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Checkride Prep: KSMX Approaches

I am taking the checkride at KSMX and we have been practicing the approaches and holds that the examiner likes to use. There are five different approaches there so you get to practice just about everything you might encounter in the wild.

Any time you are flying with your iPad, it would be a good idea to have paper backups of your destination and potential alternate IAPs. You can buy the charts, but they go out of date quickly and are expensive. The FAA website has all of them for free on their Digital Products Page. You can download the entire chart supplement and terminal procedures publications or search for just the airport you need and the approaches you airplane is equipped for.

I searched for the KSMX Approaches and printed them out. ForeFlight doesn’t have the Airport Legend as a separate document, so I downloaded it and added it to my documents. Likewise, while you can always find the alternate minimums and takeoff minimums in the airport page of ForeFlight, it doesn’t save the page, so I downloaded them as well, saved just the KSMX page, and added it to my ForeFlight documents.

The first thing to note on the IAPs is the date at the bottom left corner of the plate. You don’t need to print every plate each cycle, but if the date has changed since the last cycle, you need to update your printed version. Unlike Jepp charts, these don’t tell you what changed, so if you use the approach frequently, you might want to make sure you are aware of significant changes. If you are used to flying an approach and the date has changed, make sure that you don’t fly the old numbers by memory e.g. minimums or frequencies. You can also look at the FLAG column on the download page. If it is blank, there has been no change. KSMX has had no changes since the last cycle, so we are good. You can check for all IAPs that have been changed, added, or deleted in your area by using the advanced search feature of the website.

All IAPs follow the same format, but there are some things that you might miss if you aren’t paying close attention. The date is underlined at the bottom. This approach has a NOTAM for higher minimums which suggests that that the chart may change or that when the temporary obstruction is moved the minimums will revert back. There are a whole bunch of words related to using the Vandenberg altimeter setting and you might miss that RWY 2 is NA at night. When you have a note like this, you can often figure out why and keep the information in mind when landing on other runways. In this case there is an obstruction at 340′ MSL just off the end of the runway. If you are making left traffic for RWY 12, you should be aware of it even though you shouldn’t be 120′ above the airport at that point anyway.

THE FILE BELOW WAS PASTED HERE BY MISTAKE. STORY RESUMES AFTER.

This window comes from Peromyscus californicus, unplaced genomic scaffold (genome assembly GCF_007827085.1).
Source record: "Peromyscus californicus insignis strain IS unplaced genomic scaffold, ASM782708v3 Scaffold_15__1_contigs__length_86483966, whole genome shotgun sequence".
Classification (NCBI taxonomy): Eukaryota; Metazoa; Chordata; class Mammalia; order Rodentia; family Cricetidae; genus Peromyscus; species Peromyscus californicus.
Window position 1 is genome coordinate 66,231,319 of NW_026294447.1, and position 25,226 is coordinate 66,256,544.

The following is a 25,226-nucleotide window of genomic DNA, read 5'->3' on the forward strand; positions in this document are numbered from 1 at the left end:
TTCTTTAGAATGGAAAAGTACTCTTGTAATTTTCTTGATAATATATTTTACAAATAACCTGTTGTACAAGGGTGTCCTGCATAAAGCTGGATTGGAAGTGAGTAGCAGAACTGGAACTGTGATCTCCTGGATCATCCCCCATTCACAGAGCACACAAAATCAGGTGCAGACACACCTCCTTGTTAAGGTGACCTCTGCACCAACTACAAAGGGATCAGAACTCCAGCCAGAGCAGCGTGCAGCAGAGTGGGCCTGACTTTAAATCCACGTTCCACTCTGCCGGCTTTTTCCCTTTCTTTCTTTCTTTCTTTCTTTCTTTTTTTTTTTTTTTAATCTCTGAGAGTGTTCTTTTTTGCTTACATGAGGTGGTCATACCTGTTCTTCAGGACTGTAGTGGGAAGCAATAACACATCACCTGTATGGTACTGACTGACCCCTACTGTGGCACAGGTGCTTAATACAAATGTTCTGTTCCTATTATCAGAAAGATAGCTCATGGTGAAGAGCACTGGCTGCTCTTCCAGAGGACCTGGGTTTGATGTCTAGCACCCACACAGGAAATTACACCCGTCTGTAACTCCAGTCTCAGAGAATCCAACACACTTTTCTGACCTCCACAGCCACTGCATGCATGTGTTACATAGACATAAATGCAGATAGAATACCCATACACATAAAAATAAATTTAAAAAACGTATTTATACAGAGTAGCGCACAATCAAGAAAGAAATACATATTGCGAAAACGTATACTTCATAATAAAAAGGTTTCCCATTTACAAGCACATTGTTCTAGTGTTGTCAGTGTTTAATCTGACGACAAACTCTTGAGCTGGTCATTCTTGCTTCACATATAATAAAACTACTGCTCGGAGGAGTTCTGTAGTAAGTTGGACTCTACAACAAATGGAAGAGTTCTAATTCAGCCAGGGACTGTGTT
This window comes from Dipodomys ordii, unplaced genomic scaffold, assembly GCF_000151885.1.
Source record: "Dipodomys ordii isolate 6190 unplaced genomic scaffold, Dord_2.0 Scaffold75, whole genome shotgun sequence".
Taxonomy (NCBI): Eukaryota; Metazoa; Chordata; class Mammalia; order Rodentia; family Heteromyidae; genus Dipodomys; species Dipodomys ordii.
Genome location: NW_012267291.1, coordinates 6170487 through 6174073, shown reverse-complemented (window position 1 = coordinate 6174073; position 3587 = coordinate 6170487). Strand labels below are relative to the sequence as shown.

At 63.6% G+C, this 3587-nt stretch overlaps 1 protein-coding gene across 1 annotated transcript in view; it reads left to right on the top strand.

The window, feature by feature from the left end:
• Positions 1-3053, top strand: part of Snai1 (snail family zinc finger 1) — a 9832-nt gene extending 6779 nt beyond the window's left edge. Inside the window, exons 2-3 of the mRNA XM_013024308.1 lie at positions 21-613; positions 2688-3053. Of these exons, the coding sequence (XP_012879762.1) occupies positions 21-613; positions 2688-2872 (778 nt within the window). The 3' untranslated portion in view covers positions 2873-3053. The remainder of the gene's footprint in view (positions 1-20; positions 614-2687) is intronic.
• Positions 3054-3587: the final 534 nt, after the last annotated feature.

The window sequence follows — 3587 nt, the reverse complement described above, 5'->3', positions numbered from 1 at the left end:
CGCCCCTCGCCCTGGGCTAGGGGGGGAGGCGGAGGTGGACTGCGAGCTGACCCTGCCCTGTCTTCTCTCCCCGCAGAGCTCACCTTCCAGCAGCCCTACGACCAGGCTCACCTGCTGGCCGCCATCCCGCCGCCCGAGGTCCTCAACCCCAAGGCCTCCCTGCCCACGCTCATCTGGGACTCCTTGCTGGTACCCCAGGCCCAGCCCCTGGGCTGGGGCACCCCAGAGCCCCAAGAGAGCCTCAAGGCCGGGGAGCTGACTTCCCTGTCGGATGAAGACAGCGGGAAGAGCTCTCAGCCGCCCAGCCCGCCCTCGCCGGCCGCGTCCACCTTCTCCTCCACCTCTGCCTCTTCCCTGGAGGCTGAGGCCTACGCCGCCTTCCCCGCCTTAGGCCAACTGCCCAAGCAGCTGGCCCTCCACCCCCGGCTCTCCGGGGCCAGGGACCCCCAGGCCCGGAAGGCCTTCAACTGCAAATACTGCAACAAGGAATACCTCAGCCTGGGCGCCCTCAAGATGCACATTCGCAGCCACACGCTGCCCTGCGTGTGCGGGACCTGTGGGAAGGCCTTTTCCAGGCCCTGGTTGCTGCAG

The missed approach is always described at the right of the remarks section. A graphical depiction is always on the profile view and it is depicted on the plan view. If the Missed Approach Hold is off the chart, it is depicted in a box near the holding point.

The three red boxes are all related. In the profile view it tells you to remain within 10 nm of the VOR when executing the procedure turn. You can use your GPS to determine this distance, but if you notice the box around GASRE, the chart tells you that GASRE is 10nm from the VOR and you can begin your stepdown there if you started your approach from the MQO VOR. If you started the approach at the GVO VOR, then you can begin your stepdown to 1500 when inbound after the procedure turn.

If you are using GPS for your approach, it is easy to identify GASRE. But you can also identify it by the intersection of the MQO 131° radial and FLW 254° radial. If you have DME, it is 11.5 DME from MQO and 10 DME from GVO on the depicted radials.

One other thing to note on this approach, that I didn’t highlight, is that there is a maximum altitude of 6000′ MSL on the procedure turn outbound. In a radar environment that won’t be an issue but in a lost comms scenario you will need to pay attention to it.

KSMX VOR 12 Annotated

You can find the same kinds of things on the Back Course IAP. In this IAP the plan view contains the location of the Missed Approach hold so it is not contained in a box. There are no NOTAMs for this approach. There are two notes in the profile view which should be obvious. First, disregard any glide slope indications. The second is that you can use DME from the front course to determine stepdown fixes.

Back Course

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